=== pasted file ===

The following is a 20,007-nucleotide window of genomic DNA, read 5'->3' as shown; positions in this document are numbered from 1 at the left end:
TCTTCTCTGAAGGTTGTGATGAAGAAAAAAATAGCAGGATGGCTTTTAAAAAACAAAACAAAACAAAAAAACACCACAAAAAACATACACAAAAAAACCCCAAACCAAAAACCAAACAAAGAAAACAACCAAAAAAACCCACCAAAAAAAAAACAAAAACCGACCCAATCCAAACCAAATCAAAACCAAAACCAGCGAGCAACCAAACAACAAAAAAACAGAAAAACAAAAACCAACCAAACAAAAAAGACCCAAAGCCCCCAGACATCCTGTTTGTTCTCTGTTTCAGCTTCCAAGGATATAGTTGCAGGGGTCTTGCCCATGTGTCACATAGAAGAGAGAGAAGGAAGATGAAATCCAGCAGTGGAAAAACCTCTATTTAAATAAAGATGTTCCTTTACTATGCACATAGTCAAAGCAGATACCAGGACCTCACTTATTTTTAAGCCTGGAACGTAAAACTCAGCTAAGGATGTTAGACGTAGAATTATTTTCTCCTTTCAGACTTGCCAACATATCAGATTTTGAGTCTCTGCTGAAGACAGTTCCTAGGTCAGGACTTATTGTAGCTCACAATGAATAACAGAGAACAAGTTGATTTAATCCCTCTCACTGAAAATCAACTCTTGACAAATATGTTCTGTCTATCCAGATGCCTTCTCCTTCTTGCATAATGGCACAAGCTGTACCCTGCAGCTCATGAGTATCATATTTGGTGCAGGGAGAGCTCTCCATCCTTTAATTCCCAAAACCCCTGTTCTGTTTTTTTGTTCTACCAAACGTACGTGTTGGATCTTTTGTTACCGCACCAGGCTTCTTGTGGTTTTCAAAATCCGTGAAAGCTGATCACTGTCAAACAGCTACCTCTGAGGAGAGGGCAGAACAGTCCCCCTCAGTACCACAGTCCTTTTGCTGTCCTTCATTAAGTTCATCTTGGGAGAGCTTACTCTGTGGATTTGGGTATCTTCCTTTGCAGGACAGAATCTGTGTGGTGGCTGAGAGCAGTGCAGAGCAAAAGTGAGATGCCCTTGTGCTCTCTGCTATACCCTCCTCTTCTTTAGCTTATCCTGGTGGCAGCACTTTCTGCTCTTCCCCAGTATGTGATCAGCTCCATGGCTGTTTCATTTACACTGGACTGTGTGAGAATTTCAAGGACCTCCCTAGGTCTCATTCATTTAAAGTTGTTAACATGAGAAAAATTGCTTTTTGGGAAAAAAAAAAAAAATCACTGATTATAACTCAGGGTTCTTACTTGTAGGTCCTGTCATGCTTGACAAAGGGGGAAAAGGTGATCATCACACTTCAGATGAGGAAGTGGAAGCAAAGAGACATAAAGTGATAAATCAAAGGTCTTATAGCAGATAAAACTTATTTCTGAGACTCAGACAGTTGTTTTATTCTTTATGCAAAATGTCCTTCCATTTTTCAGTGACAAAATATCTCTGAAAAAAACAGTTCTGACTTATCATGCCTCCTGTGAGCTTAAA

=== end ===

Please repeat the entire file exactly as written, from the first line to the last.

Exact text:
The following is a 20,007-nucleotide window of genomic DNA, read 5'->3' as shown; positions in this document are numbered from 1 at the left end:
TCTTCTCTGAAGGTTGTGATGAAGAAAAAAATAGCAGGATGGCTTTTAAAAAACAAAACAAAACAAAAAAACACCACAAAAAACATACACAAAAAAACCCCAAACCAAAAACCAAACAAAGAAAACAACCAAAAAAACCCACCAAAAAAAAAACAAAAACCGACCCAATCCAAACCAAATCAAAACCAAAACCAGCGAGCAACCAAACAACAAAAAAACAGAAAAACAAAAACCAACCAAACAAAAAAGACCCAAAGCCCCCAGACATCCTGTTTGTTCTCTGTTTCAGCTTCCAAGGATATAGTTGCAGGGGTCTTGCCCATGTGTCACATAGAAGAGAGAGAAGGAAGATGAAATCCAGCAGTGGAAAAACCTCTATTTAAATAAAGATGTTCCTTTACTATGCACATAGTCAAAGCAGATACCAGGACCTCACTTATTTTTAAGCCTGGAACGTAAAACTCAGCTAAGGATGTTAGACGTAGAATTATTTTCTCCTTTCAGACTTGCCAACATATCAGATTTTGAGTCTCTGCTGAAGACAGTTCCTAGGTCAGGACTTATTGTAGCTCACAATGAATAACAGAGAACAAGTTGATTTAATCCCTCTCACTGAAAATCAACTCTTGACAAATATGTTCTGTCTATCCAGATGCCTTCTCCTTCTTGCATAATGGCACAAGCTGTACCCTGCAGCTCATGAGTATCATATTTGGTGCAGGGAGAGCTCTCCATCCTTTAATTCCCAAAACCCCTGTTCTGTTTTTTTGTTCTACCAAACGTACGTGTTGGATCTTTTGTTACCGCACCAGGCTTCTTGTGGTTTTCAAAATCCGTGAAAGCTGATCACTGTCAAACAGCTACCTCTGAGGAGAGGGCAGAACAGTCCCCCTCAGTACCACAGTCCTTTTGCTGTCCTTCATTAAGTTCATCTTGGGAGAGCTTACTCTGTGGATTTGGGTATCTTCCTTTGCAGGACAGAATCTGTGTGGTGGCTGAGAGCAGTGCAGAGCAAAAGTGAGATGCCCTTGTGCTCTCTGCTATACCCTCCTCTTCTTTAGCTTATCCTGGTGGCAGCACTTTCTGCTCTTCCCCAGTATGTGATCAGCTCCATGGCTGTTTCATTTACACTGGACTGTGTGAGAATTTCAAGGACCTCCCTAGGTCTCATTCATTTAAAGTTGTTAACATGAGAAAAATTGCTTTTTGGGAAAAAAAAAAAAAATCACTGATTATAACTCAGGGTTCTTACTTGTAGGTCCTGTCATGCTTGACAAAGGGGGAAAAGGTGATCATCACACTTCAGATGAGGAAGTGGAAGCAAAGAGACATAAAGTGATAAATCAAAGGTCTTATAGCAGATAAAACTTATTTCTGAGACTCAGACAGTTGTTTTATTCTTTATGCAAAATGTCCTTCCATTTTTCAGTGACAAAATATCTCTGAAAAAAACAGTTCTGACTTATCATGCCTCCTGTGAGCTTAAA